Russian lawmakers revoke right to send troops into Ukraine
MOSCOW - Agence France-Presse
Ukrainian troops stand guard at the headquarters of the Ukrainian army's Anti-Terrorist Operation (ATO) near the eastern Ukrainian city of Izyum, near Donetsk, on June 20, 2014. AFP PhotoThe Russian parliament's upper chamber voted on Wednesday to revoke the right that it had granted President Vladimir Putin in March to order a military intervention in Ukraine, where Kiev is struggling to quell a rebellion by Russian speakers in the east.
A senior lawmaker said the move, which Putin had requested, it should be seen as an act of goodwill to help facilitate peace efforts in Ukraine, where Moscow sees itself as the defender of the rights of the Russian-speaking minority. But he said the authority could be reinstated at short notice.
"The President of the Russian Federation has enough means under the constitution and federal law to effectively influence the situation in Ukraine," Viktor Ozerov, head of the Federation Council's security committee, told the chamber.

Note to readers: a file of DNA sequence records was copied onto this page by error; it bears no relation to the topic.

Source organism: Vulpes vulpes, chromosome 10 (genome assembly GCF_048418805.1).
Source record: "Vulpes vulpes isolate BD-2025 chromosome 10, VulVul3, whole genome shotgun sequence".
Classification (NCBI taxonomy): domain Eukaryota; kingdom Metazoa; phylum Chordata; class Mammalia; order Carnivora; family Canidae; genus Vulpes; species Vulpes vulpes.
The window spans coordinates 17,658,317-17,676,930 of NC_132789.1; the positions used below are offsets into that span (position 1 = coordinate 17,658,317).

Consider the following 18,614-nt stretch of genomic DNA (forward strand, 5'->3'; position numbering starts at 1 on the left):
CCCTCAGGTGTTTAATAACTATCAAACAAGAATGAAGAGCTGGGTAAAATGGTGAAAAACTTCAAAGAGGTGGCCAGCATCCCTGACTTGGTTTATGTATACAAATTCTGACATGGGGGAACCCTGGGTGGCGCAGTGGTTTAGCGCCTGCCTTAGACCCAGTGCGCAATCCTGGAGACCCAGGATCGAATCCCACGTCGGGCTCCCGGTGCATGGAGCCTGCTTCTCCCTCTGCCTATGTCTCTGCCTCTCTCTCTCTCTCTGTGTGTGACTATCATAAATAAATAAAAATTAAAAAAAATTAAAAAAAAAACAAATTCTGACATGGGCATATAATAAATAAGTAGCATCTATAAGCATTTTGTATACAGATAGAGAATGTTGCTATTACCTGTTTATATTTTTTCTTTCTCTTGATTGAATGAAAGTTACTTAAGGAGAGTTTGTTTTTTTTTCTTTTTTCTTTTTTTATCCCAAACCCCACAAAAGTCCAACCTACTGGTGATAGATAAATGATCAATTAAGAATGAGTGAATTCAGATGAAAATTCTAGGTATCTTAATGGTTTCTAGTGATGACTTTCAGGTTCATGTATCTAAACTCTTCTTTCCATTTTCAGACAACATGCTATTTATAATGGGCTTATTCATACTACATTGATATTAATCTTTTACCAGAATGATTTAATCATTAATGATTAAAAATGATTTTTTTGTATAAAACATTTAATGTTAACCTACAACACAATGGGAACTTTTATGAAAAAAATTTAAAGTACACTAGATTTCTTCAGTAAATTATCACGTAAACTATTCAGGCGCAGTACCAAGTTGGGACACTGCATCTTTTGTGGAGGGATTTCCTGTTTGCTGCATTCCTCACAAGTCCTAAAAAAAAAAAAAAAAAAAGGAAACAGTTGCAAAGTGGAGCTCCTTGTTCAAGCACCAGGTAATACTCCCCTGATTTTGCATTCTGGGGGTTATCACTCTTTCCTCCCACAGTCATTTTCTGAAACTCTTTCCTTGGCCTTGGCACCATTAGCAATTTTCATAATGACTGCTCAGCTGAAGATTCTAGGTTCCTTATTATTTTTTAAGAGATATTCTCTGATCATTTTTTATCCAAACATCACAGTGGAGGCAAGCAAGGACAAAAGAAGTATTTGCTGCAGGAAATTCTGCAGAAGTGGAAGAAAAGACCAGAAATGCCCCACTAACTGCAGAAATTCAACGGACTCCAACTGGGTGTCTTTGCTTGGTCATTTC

"If, to that end, the president needs to take measures of a military nature, the Federation Council's Defence and Security Committee is ready ... to swiftly consider such a motion from the president. But I hope that will not be required."
The decision, effective immediately, was taken by 153 votes in favour to one against, with no abstentions.
Russia's parliament rarely deviates from the line taken by Putin. After the vote, the speaker of the chamber asked whether the lawmaker who voted against had accidentally pressed the wrong button.
Ukraine's government has agreed a limited ceasefire with some of the Russian-speaking rebel groups in eastern Ukraine to allow peace talks to take place.
The ceasefire is supposed to last at least until Friday, when Kiev is due to sign a free trade agreement with the European Union at a summit where EU leaders may also consider further sanctions against Russia over its role in Ukraine.
However, Ukrainian President Petro Poroshenko has already threatened to end the truce early because of rebel attacks.